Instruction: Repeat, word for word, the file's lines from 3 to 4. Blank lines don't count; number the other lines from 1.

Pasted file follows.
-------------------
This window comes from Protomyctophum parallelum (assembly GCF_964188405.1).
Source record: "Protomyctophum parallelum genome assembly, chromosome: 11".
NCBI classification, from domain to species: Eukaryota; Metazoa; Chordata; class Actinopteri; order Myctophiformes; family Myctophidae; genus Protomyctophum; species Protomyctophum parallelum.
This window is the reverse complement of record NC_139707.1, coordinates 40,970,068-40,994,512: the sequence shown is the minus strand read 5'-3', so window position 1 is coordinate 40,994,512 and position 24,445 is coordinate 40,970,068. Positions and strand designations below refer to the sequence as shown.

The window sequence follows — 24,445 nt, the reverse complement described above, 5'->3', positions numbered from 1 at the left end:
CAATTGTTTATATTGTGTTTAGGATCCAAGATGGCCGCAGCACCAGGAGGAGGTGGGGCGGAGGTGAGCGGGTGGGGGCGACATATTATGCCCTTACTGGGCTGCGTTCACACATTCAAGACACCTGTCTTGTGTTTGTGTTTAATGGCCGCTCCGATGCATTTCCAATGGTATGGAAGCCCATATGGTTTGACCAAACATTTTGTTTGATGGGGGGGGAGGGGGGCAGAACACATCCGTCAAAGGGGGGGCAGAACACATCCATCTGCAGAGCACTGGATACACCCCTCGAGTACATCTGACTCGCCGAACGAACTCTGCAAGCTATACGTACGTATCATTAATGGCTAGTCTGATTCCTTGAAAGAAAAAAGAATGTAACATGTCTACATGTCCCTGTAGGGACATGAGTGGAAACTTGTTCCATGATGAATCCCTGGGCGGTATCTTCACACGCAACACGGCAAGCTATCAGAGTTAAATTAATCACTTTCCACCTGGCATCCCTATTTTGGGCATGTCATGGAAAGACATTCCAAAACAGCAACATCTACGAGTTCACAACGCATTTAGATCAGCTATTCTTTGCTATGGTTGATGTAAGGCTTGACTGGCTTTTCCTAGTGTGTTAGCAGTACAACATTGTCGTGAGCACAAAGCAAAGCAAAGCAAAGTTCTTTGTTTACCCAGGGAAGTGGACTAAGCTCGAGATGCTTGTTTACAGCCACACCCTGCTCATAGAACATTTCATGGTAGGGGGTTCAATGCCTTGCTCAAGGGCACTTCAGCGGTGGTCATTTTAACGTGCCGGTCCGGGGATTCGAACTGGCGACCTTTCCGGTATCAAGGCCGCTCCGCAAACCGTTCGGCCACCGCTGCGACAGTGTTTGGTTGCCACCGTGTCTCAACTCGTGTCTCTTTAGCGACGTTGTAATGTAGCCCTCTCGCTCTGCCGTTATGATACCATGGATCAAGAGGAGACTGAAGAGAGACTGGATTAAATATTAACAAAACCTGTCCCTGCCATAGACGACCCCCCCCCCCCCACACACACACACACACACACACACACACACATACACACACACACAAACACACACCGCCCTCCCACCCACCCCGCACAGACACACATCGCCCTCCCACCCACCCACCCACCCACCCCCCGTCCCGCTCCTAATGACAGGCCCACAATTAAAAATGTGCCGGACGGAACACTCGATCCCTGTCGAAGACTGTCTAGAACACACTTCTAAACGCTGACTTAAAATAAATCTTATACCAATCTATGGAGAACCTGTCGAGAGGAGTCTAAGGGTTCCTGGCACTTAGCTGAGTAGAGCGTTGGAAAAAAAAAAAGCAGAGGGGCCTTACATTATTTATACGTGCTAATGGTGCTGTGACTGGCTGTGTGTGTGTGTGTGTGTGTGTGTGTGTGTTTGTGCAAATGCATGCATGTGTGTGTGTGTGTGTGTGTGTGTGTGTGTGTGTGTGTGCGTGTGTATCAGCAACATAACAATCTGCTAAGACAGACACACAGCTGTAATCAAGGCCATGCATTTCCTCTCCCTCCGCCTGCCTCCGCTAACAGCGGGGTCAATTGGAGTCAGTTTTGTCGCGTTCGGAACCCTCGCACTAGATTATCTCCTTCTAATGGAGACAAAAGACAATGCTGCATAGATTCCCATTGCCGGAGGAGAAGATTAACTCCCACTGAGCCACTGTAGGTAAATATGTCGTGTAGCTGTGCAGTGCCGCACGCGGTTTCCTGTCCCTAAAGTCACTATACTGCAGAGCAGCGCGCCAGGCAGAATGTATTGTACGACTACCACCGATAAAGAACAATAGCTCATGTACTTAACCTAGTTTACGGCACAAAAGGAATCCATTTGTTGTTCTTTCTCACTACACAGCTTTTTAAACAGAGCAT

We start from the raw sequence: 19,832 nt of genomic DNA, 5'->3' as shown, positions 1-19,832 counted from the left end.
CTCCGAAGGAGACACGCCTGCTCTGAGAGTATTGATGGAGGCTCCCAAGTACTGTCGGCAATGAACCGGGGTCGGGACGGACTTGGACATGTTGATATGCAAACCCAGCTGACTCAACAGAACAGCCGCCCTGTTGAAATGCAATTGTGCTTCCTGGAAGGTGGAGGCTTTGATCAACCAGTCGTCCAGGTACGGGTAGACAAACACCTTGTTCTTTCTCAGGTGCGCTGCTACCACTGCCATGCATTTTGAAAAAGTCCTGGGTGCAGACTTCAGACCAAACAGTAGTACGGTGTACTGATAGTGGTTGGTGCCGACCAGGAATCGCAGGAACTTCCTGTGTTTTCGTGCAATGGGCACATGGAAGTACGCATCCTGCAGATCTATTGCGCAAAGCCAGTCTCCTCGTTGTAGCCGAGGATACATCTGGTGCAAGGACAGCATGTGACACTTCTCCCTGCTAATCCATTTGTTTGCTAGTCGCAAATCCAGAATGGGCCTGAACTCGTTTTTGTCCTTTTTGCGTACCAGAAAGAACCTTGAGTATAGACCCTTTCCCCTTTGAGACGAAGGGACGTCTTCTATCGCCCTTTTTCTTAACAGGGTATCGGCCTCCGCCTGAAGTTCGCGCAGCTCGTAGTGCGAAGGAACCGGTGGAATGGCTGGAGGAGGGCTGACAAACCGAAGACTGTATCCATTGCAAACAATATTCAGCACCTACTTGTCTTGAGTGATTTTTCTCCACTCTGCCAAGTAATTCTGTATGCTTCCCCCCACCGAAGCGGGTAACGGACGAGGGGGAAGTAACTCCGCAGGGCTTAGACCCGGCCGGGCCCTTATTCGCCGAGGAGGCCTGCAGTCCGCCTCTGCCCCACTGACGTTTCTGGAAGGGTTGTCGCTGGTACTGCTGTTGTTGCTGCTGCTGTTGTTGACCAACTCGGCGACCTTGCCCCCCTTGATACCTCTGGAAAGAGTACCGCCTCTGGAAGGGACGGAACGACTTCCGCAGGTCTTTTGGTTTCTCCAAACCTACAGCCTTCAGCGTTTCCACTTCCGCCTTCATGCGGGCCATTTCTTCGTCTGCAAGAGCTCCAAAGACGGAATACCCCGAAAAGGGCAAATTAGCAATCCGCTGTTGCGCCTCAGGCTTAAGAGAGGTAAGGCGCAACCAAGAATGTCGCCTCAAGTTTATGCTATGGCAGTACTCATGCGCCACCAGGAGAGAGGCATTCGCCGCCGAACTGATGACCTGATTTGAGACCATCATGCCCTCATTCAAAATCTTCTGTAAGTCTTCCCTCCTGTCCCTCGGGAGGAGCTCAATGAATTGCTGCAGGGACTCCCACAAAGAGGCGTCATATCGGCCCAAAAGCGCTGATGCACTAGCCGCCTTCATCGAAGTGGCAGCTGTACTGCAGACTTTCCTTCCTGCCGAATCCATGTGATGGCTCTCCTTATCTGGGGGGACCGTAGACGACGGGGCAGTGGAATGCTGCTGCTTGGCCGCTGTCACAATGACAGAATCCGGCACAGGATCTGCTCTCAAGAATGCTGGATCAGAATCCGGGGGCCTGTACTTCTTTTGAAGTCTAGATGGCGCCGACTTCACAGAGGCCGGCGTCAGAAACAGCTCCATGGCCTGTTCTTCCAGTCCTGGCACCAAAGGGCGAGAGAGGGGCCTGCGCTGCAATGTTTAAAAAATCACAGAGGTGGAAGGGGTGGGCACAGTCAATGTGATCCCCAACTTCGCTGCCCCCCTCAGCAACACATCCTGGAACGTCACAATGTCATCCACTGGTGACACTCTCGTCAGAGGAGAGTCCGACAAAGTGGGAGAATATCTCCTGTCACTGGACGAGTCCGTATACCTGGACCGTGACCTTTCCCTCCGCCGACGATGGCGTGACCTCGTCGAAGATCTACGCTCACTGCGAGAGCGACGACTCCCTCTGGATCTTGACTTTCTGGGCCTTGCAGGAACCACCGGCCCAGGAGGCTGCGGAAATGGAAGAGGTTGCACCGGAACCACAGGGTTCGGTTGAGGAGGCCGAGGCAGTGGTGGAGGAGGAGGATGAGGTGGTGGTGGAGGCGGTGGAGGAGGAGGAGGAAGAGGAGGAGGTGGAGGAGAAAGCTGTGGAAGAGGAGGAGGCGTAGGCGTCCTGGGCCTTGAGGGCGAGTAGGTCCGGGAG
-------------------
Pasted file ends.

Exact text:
NCBI classification, from domain to species: Eukaryota; Metazoa; Chordata; class Actinopteri; order Myctophiformes; family Myctophidae; genus Protomyctophum; species Protomyctophum parallelum.
This window is the reverse complement of record NC_139707.1, coordinates 40,970,068-40,994,512: the sequence shown is the minus strand read 5'-3', so window position 1 is coordinate 40,994,512 and position 24,445 is coordinate 40,970,068. Positions and strand designations below refer to the sequence as shown.